Jewish World Review Nov 16, 2011 / 19 Mar-Cheshvan 5772
Pentagon's senior mentor service takes hit
By Dan K. Thomasson
http://www.JewishWorldReview.com | The old truism about rank having its privileges probably still applies in many endeavors -- but not so much these days among the top-echelon retirees in the military who just aren't receiving the same fiscally deferential treatment from their old pals as they once did.
At least that's what the retired generals and admirals who used to make up the Pentagon's "senior mentor" service seem to feel about restrictions on the amount of money they can make, disclosure of their personal income, and other troublesome intrusions. The Defense Department's inspector general has released a report showing that where there were 355 generals and flag officers earning tidy sums for their advice a year ago, there are now only four.
This sort of "double dipping," it seems, has lost its cachet because one can now only make $86.10 an hour or a paltry maximum of $179,700 a year to counsel the current crop of Army, Navy or Marine Corps brass. A couple of years ago, according to a study done by USA Today, these dudes were dragging down $330 an hour. But that was before congressional and civilian watchdogs took exception and former Secretary of Defense Robert Gates put a cap on the spending and made the mentors sign up as government employees instead of contractors who aren't subject to federal ethics laws.
Within a short time, most of the "retirees" had run for the nearest bunker or joined a military contractor from whom many had been receiving consulting pay anyway in addition to their government mentoring fees. In fact, before Gates' action, some mentors reportedly were paid to run war games that involved weapons systems made by the companies for whom they consulted. Do you remember President Dwight Eisenhower's warning about the military-industrial complex?
Obviously, all that new transparency, including having to file public financial reports, has not been worth the potential embarrassment it caused them. The Pentagon resisted pressure to disclose those in the program and preferred to keep the financial statements private but relented largely because media exposure brought congressional objections.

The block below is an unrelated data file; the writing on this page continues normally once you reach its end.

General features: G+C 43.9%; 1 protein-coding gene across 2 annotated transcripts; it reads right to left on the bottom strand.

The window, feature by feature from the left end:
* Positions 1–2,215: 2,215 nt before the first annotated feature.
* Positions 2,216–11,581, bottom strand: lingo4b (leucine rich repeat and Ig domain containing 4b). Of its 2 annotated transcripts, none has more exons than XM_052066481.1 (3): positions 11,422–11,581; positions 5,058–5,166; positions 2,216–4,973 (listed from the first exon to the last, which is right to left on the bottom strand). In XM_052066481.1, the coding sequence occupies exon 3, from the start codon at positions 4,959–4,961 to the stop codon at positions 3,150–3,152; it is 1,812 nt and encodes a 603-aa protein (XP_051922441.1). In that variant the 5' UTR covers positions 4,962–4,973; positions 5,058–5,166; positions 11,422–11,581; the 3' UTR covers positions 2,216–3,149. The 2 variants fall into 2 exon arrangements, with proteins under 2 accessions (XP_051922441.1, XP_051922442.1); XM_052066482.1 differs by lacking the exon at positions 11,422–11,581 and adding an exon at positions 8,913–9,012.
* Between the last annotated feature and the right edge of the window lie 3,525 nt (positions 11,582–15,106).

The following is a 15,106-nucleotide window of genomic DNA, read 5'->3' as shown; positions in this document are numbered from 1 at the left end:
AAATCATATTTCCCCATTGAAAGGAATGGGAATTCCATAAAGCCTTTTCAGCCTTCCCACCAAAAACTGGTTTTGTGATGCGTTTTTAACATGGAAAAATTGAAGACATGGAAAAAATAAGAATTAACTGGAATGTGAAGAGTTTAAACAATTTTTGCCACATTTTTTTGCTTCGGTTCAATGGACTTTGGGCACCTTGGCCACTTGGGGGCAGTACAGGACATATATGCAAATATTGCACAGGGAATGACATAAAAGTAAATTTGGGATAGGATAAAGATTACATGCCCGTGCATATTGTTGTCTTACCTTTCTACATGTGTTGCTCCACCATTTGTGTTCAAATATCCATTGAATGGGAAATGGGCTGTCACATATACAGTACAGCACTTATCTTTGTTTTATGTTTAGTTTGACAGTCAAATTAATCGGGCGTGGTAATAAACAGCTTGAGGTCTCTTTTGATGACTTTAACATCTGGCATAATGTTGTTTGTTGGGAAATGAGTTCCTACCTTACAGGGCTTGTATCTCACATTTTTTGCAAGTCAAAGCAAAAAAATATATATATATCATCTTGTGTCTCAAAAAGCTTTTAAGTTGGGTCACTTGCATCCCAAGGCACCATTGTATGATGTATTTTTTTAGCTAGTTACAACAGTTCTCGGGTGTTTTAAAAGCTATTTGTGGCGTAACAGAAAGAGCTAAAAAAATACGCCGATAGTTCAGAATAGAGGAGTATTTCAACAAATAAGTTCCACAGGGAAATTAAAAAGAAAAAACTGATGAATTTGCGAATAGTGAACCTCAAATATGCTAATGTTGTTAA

In his review, the inspector general found that in 2010 the Navy and Marines and three additional commands had 194 mentors. But by early 2011, only 11 had become government employees. Since then, seven of those have resigned, according to the IG report and USA Today. The Navy has no mentors today.
The military retirement pay and benefits for general officers is not unsubstantial, ranging from an annual $100,000 to $200,000, and most retire from active duty young enough to have lucrative careers after service. They often retire from high-paying civilian jobs with second pensions. Clearly, their expertise and contacts make them highly valuable and much in demand by defense contractors. Many earn enough to make their last military paycheck look paltry.
The retirees are also sought after as consultants by a variety of think tanks and, of course, the media. Top-ranking military officers frequently have been appointed to major civilian government posts. Gen. David Petraeus now runs the CIA, an assignment awarded other retired military officers in the past.
With national unemployment stubbornly running at the 9 percent level, $86 an hour has to look good to the average wage earner. Many would salivate. In fact, there are tens of thousands in the jobless category who possess qualifications in their chosen fields equal to that of the generals and admirals in theirs. Everyone has a couple of highly educated friends or acquaintances or relatives who are having trouble putting food on the table, often depending on a spouse's meager income while they hunt for a job.
Certainly the mentoring program is useful as long as it follows the guidelines established for transparency and pay. But the real problem lies in its potential for ethical abuse. Conflicts of interest and cronyism are clearly built into the system. Representing your new employer who does business with your old one and getting paid by both should raise everyone's hackles. It sounds like a scheme worked out by Tony Soprano.
The inspector general's report, with its startling statistics, makes it pretty clear that when the flares went up, the cry reverberating around the Pentagon was "incoming!" -- and the response was predictable.
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